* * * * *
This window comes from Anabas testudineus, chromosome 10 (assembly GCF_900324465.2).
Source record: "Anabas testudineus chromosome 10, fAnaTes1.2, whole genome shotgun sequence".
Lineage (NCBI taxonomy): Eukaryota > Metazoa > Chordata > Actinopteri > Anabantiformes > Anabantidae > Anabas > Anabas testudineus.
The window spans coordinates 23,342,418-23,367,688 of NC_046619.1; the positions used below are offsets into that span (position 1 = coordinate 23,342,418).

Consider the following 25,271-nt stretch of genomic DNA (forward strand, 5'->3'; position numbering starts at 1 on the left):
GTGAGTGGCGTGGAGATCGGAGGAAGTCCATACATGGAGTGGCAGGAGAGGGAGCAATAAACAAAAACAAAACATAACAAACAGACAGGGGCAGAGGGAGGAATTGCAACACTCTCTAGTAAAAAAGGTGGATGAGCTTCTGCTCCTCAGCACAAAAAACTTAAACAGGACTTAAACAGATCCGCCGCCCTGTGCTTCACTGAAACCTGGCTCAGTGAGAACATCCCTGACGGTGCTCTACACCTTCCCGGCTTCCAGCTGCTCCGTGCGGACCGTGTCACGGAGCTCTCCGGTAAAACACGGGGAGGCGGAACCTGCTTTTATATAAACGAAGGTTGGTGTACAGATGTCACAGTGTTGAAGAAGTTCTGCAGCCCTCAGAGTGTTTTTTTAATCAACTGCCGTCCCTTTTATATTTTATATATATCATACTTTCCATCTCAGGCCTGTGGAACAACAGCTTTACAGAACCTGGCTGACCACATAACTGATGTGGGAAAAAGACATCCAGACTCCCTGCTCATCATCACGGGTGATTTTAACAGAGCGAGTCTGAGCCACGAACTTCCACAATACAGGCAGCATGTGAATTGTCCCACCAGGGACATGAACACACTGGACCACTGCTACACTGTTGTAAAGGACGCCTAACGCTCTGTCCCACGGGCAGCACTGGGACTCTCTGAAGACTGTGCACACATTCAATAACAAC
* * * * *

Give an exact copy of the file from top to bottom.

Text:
This window comes from Anabas testudineus, chromosome 10 (assembly GCF_900324465.2).
Source record: "Anabas testudineus chromosome 10, fAnaTes1.2, whole genome shotgun sequence".
Lineage (NCBI taxonomy): Eukaryota > Metazoa > Chordata > Actinopteri > Anabantiformes > Anabantidae > Anabas > Anabas testudineus.
The window spans coordinates 23,342,418-23,367,688 of NC_046619.1; the positions used below are offsets into that span (position 1 = coordinate 23,342,418).

Consider the following 25,271-nt stretch of genomic DNA (forward strand, 5'->3'; position numbering starts at 1 on the left):
GTGAGTGGCGTGGAGATCGGAGGAAGTCCATACATGGAGTGGCAGGAGAGGGAGCAATAAACAAAAACAAAACATAACAAACAGACAGGGGCAGAGGGAGGAATTGCAACACTCTCTAGTAAAAAAGGTGGATGAGCTTCTGCTCCTCAGCACAAAAAACTTAAACAGGACTTAAACAGATCCGCCGCCCTGTGCTTCACTGAAACCTGGCTCAGTGAGAACATCCCTGACGGTGCTCTACACCTTCCCGGCTTCCAGCTGCTCCGTGCGGACCGTGTCACGGAGCTCTCCGGTAAAACACGGGGAGGCGGAACCTGCTTTTATATAAACGAAGGTTGGTGTACAGATGTCACAGTGTTGAAGAAGTTCTGCAGCCCTCAGAGTGTTTTTTTAATCAACTGCCGTCCCTTTTATATTTTATATATATCATACTTTCCATCTCAGGCCTGTGGAACAACAGCTTTACAGAACCTGGCTGACCACATAACTGATGTGGGAAAAAGACATCCAGACTCCCTGCTCATCATCACGGGTGATTTTAACAGAGCGAGTCTGAGCCACGAACTTCCACAATACAGGCAGCATGTGAATTGTCCCACCAGGGACATGAACACACTGGACCACTGCTACACTGTTGTAAAGGACGCCTAACGCTCTGTCCCACGGGCAGCACTGGGACTCTCTGAAGACTGTGCACACATTCAATAACAAC